The Friday Report: July 31st, 2020Quick wrap up of a few hot topic newsworthy stories in the supply chain logistics industry
General Mills Ramps Up Production by Outsourcing
Supply chain disruptions have made it challenging for food manufacturers to replenish stores, even though production facilities have reopened and are working at full capacity. General Mills has reached out to contract manufacturers as well as to suppliers of raw materials to negotiate new partnerships to help service the increased demand for its products.
Reportedly, General Mills has increased the numbers of outsourced partnerships by nearly 20%, on top of the 200 partners it had established before the pandemic.
Boost Performance by Boosting Workforce Morale
During a year filled with stress and uncertainty, focusing on enhancing workforce morale can help to improve performance and productivity. Here are some tips from Prologistix, a warehouse staffing firm:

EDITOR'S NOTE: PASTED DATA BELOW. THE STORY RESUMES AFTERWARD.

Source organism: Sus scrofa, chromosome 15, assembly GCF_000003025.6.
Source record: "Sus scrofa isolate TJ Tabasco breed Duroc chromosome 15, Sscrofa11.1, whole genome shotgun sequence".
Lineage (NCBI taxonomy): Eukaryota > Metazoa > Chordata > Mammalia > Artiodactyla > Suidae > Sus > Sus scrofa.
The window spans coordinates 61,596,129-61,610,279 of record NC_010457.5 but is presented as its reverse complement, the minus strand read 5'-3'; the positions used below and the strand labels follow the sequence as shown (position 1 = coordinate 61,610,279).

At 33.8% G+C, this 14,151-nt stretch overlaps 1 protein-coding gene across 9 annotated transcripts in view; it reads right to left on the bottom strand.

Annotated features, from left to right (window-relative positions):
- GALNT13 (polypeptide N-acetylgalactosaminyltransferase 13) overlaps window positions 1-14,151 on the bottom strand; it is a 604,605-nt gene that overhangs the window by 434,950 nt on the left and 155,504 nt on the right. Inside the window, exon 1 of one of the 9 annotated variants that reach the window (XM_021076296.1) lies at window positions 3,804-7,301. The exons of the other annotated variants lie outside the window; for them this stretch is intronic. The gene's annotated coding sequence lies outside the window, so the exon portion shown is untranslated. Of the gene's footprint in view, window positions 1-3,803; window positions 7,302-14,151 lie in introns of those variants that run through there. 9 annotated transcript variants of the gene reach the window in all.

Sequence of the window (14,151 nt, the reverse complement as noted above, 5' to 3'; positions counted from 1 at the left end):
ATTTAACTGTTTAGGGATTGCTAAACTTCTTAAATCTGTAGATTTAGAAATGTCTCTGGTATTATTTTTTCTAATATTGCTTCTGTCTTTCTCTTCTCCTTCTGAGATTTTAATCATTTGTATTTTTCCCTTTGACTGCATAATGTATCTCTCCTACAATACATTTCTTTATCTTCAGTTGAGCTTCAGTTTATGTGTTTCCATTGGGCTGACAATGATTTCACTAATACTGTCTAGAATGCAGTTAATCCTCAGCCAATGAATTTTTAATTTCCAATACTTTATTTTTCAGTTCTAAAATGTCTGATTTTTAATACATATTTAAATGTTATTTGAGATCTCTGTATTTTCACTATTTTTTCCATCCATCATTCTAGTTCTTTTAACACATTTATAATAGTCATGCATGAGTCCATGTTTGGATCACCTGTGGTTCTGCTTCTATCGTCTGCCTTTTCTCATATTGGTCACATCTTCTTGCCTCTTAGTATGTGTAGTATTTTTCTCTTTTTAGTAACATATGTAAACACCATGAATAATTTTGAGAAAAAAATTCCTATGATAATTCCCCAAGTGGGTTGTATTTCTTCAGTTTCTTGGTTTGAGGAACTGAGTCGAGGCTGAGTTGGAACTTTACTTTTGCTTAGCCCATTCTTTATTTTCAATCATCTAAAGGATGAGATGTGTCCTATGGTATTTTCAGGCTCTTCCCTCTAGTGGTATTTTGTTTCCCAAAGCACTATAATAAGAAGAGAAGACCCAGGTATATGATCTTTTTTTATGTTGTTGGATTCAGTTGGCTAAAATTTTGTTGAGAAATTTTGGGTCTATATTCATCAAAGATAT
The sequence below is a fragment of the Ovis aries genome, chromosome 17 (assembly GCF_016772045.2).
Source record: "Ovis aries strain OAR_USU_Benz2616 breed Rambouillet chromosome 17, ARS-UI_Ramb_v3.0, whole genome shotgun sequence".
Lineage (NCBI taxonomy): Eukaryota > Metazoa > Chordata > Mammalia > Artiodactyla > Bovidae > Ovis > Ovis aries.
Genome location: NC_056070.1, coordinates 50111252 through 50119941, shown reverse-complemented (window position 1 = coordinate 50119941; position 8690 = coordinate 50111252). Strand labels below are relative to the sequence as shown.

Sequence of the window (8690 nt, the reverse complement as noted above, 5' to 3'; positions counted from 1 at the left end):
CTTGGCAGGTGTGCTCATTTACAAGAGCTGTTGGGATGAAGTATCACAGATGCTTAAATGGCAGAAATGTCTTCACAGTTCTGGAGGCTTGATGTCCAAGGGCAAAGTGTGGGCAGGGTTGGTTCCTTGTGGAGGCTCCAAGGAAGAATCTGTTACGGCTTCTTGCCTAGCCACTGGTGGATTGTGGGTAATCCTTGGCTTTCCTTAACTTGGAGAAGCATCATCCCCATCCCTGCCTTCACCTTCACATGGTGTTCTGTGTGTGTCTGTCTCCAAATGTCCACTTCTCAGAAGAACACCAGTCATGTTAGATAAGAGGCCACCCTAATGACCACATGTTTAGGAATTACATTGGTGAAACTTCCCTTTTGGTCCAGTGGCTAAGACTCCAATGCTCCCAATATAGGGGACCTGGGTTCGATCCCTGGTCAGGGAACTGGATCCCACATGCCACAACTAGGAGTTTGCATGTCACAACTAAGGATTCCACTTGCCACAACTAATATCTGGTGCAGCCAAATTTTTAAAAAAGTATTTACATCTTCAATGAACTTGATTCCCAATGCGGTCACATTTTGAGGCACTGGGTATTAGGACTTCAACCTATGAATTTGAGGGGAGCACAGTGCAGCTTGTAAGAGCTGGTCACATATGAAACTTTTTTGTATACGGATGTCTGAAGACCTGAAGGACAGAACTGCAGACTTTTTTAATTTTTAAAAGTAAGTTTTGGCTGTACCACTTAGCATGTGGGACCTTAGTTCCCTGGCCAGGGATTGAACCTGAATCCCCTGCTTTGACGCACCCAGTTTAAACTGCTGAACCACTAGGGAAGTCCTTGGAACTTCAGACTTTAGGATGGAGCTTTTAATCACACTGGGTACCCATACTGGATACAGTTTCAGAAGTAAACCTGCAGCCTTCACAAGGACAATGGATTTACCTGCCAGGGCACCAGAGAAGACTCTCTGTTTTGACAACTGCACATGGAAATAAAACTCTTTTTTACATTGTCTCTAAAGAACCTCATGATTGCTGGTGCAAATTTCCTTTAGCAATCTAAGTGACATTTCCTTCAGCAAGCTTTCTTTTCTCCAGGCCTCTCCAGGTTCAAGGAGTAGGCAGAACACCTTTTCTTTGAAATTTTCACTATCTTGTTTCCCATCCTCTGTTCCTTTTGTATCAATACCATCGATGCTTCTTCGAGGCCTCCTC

- Spotlight excellent performance
- Keep work hours and exertion levels reasonable
- Foster a sense of bonding and community
- Managers need to listen, be responsive and flexible
- Consider out-of-the-box solutions for compensation
Vaccine Vial Production to Escalate with New Corning Funding
The United States Department of Health and Human Services will facilitate a funding of $204 million to Corning Inc. to increase the domestic production of glass vaccine vials that will be needed for the COVID-19 vaccine. The Biomedical Advanced Research and Development Authority, known as BARDA will provide the actual funding.
BARDA is involved in funding COVID-19 treatments and vaccines being developed by other American companies. A public statement issued by Corning promised that “designated” fellow BARDA partners will be provided with priority access to the supply of glass vaccine vials.
A new special glass product developed by Corning in collaboration with Merck and Pfizer, Corning’s Valor glass will be used in the production of the glass vaccine vials. The new glass product facilitates faster filling and capping than that which is possible with conventional vials. This has been reported to increase the manufacturing throughput up to 50 % over that currently possible with conventional filling lines.
The funding provided by BARDA will be used to scale up manufacturing facilities and associated assets for the glass vaccine vials in Durham, North Carolina, Vineland, New Jersey and Big Flats, New York.
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